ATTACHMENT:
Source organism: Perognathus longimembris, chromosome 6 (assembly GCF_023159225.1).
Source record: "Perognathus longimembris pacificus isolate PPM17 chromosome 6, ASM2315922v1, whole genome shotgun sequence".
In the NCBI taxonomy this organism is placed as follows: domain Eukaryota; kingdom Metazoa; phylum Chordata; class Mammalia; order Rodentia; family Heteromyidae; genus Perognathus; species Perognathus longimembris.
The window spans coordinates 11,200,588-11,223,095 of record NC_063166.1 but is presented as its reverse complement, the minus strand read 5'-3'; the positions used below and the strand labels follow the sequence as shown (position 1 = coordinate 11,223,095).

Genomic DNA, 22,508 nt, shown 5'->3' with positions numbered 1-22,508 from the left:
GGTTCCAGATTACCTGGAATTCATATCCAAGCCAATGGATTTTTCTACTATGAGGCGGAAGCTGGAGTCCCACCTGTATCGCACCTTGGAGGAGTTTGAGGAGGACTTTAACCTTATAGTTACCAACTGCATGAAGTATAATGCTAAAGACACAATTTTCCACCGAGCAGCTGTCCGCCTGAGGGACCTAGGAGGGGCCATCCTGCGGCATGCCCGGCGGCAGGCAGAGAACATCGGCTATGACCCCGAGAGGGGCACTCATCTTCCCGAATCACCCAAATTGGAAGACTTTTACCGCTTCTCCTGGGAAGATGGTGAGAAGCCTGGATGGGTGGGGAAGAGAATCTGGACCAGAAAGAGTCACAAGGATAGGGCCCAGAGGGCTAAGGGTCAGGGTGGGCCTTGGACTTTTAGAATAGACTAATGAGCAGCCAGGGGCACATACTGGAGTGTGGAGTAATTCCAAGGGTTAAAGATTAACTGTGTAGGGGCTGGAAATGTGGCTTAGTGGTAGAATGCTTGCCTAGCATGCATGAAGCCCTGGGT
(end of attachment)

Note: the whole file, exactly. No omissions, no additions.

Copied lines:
Source organism: Perognathus longimembris, chromosome 6 (assembly GCF_023159225.1).
Source record: "Perognathus longimembris pacificus isolate PPM17 chromosome 6, ASM2315922v1, whole genome shotgun sequence".
In the NCBI taxonomy this organism is placed as follows: domain Eukaryota; kingdom Metazoa; phylum Chordata; class Mammalia; order Rodentia; family Heteromyidae; genus Perognathus; species Perognathus longimembris.
The window spans coordinates 11,200,588-11,223,095 of record NC_063166.1 but is presented as its reverse complement, the minus strand read 5'-3'; the positions used below and the strand labels follow the sequence as shown (position 1 = coordinate 11,223,095).

Genomic DNA, 22,508 nt, shown 5'->3' with positions numbered 1-22,508 from the left:
GGTTCCAGATTACCTGGAATTCATATCCAAGCCAATGGATTTTTCTACTATGAGGCGGAAGCTGGAGTCCCACCTGTATCGCACCTTGGAGGAGTTTGAGGAGGACTTTAACCTTATAGTTACCAACTGCATGAAGTATAATGCTAAAGACACAATTTTCCACCGAGCAGCTGTCCGCCTGAGGGACCTAGGAGGGGCCATCCTGCGGCATGCCCGGCGGCAGGCAGAGAACATCGGCTATGACCCCGAGAGGGGCACTCATCTTCCCGAATCACCCAAATTGGAAGACTTTTACCGCTTCTCCTGGGAAGATGGTGAGAAGCCTGGATGGGTGGGGAAGAGAATCTGGACCAGAAAGAGTCACAAGGATAGGGCCCAGAGGGCTAAGGGTCAGGGTGGGCCTTGGACTTTTAGAATAGACTAATGAGCAGCCAGGGGCACATACTGGAGTGTGGAGTAATTCCAAGGGTTAAAGATTAACTGTGTAGGGGCTGGAAATGTGGCTTAGTGGTAGAATGCTTGCCTAGCATGCATGAAGCCCTGGGT